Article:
Alright, this is a bit of a niche piece for this article, but it is retail technology and it would be really innovative. As our smartphones take more tasks on themselves, it appears there is a gap in the way we are filling our tanks. Why do we still do it the same way as we have always done it? Here is a new way of providing a technology enhanced way to get gas that I really hope the top executives at some of the major oil companies will adopt. As you drive to a gas station, your phone is already picking up on this with a Bluetooth signal or geolocation point. As you come in, you bring up the gas stations app, it has already brought up the store you are at, and now asks you to enter the pump you are at. You enter the pump number, hit submit, and automatically the pump reaches out via a robotic arm, opens your tank, and begins filling. After it puts your cap back on, recedes into its position, charges your card which is automatically put into the application, and you drive away without ever stepping foot out of your car.
I know I would go to this gas station, and I think a lot of other people would go there also. The technology is already there, it’s just a matter of changing some existing infrastructure. Just an idea, but if you know of any gas stations like this, share it in the comments.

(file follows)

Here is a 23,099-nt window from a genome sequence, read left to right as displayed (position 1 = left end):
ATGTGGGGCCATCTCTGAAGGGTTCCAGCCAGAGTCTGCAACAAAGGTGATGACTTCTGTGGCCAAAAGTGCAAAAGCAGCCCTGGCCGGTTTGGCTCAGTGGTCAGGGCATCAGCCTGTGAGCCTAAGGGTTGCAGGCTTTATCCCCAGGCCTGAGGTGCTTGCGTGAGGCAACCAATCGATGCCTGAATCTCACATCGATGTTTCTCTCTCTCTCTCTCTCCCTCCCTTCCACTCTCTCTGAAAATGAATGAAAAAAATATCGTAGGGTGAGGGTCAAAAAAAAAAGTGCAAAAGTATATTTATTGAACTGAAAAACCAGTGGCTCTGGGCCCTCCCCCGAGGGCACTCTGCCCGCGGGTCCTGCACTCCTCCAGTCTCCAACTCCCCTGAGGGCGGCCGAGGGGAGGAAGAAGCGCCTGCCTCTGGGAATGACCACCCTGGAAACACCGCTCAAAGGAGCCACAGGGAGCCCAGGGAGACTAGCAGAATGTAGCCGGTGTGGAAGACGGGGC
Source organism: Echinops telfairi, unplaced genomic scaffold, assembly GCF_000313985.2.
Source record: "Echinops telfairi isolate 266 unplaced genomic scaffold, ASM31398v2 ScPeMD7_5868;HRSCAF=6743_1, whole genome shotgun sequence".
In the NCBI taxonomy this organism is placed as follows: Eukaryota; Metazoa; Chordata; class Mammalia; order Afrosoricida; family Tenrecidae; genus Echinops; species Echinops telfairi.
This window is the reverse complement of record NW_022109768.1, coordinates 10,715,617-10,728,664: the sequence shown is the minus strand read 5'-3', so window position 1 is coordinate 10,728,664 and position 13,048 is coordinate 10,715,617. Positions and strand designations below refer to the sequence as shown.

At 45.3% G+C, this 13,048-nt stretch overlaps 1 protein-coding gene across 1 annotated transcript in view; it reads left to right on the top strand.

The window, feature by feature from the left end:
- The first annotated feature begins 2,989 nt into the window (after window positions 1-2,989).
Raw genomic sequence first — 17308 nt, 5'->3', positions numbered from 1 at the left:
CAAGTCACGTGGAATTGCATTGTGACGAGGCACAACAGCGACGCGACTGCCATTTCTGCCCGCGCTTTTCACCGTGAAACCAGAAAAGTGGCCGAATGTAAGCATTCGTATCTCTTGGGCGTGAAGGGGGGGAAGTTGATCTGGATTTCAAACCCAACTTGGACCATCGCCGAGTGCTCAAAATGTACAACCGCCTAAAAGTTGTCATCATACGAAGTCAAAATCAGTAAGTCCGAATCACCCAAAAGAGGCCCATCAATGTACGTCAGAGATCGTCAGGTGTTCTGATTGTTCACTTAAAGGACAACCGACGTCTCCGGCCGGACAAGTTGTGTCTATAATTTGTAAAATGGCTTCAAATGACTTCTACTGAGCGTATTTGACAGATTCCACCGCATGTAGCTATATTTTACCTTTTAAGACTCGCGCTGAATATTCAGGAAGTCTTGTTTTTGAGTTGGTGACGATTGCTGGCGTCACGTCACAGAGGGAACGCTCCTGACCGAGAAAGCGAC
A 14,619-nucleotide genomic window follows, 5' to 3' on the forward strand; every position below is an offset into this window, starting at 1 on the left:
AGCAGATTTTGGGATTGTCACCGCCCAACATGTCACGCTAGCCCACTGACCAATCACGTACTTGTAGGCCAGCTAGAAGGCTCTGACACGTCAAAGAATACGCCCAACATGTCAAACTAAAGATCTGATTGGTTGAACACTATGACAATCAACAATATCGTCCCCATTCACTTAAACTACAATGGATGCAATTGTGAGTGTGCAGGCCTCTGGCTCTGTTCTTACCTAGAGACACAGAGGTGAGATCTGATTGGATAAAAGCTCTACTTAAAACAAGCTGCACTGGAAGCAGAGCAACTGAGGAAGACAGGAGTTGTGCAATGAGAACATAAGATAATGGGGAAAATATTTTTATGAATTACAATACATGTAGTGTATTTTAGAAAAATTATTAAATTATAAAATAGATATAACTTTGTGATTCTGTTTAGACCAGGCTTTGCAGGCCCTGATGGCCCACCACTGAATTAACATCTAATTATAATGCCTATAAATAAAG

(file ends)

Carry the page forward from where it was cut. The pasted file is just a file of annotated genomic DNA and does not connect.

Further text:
In the world with high consumers expectations, tight competition, and short attention span it’s even more important that your infrastructure and retail technology is holding up to the demands. Consumer’s don’t want to wait 10 minutes for something, let alone 10 days for something. This is where you have to look at your backend operations to identify what if anything you can do to streamline and simplify your distribution of products from the manufacturer, wholesaler, distributors, and retail locations. Retail technology should certainly be helping you here. If you haven’t already look into offering buy online, pick up in-store options for your customers who will most likely use these to their advantage (as I mentioned in this post), and bring in more sales. There are many such solutions out there to do this. We have made a simple solution for front-end distribution of inventory via the web, mobile, and other points of customer contact like eBay/Amazon to reach customers wherever and whenever they choose to shop. When you are considering updating this infrastructure, its important your system can integrate with your supply chain how you need it to. Having customization of the software you are running will ultimately work better with your brand and your customers who are getting a better experience from it. Additionally if this retail technology is at the forefront, it should be automatically updated to reflect best practices, so you won’t be left in the dust as new products and technologies become available. One example of this to be on the lookout for: drone delivery. While it may seem like a long way out, it will be here sooner than you think. Being ready for this transition will be the difference in retailers that truly excel and the ones that flounder. At Orkiv we are already planning the right approach to incorporating drones into our hyper-local marketing system so once an order is placed via a retailer’s app, if this person would like it delivered in minutes the system will automatically tell the drone to get the package at the store, or distribution point, track the users phone with GPS, and all the sudden appear in front of the person to drop the package off. This is not something that only Amazon can do, any individual retailer will be able to take advantage of this system, and to survive you will need to.